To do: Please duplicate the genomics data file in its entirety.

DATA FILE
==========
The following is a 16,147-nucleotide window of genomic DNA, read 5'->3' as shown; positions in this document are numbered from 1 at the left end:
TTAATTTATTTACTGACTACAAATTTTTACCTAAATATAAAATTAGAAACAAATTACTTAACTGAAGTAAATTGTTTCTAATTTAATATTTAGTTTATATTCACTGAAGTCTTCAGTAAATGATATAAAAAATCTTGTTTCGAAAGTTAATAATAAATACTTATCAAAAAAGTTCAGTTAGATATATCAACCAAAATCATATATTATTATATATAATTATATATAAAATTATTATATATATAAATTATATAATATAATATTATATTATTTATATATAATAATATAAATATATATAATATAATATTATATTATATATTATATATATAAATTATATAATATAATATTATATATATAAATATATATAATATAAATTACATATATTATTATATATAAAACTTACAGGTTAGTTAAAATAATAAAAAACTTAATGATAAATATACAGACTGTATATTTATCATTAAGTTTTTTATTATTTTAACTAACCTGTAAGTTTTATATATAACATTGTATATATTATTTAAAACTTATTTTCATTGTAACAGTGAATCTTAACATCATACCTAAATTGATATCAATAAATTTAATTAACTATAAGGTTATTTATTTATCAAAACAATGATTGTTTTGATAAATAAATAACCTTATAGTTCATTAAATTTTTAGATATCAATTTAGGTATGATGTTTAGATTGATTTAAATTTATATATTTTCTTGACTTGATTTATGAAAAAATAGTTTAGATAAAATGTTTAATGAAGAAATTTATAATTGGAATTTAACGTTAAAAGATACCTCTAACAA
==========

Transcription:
The following is a 16,147-nucleotide window of genomic DNA, read 5'->3' as shown; positions in this document are numbered from 1 at the left end:
TTAATTTATTTACTGACTACAAATTTTTACCTAAATATAAAATTAGAAACAAATTACTTAACTGAAGTAAATTGTTTCTAATTTAATATTTAGTTTATATTCACTGAAGTCTTCAGTAAATGATATAAAAAATCTTGTTTCGAAAGTTAATAATAAATACTTATCAAAAAAGTTCAGTTAGATATATCAACCAAAATCATATATTATTATATATAATTATATATAAAATTATTATATATATAAATTATATAATATAATATTATATTATTTATATATAATAATATAAATATATATAATATAATATTATATTATATATTATATATATAAATTATATAATATAATATTATATATATAAATATATATAATATAAATTACATATATTATTATATATAAAACTTACAGGTTAGTTAAAATAATAAAAAACTTAATGATAAATATACAGACTGTATATTTATCATTAAGTTTTTTATTATTTTAACTAACCTGTAAGTTTTATATATAACATTGTATATATTATTTAAAACTTATTTTCATTGTAACAGTGAATCTTAACATCATACCTAAATTGATATCAATAAATTTAATTAACTATAAGGTTATTTATTTATCAAAACAATGATTGTTTTGATAAATAAATAACCTTATAGTTCATTAAATTTTTAGATATCAATTTAGGTATGATGTTTAGATTGATTTAAATTTATATATTTTCTTGACTTGATTTATGAAAAAATAGTTTAGATAAAATGTTTAATGAAGAAATTTATAATTGGAATTTAACGTTAAAAGATACCTCTAACAA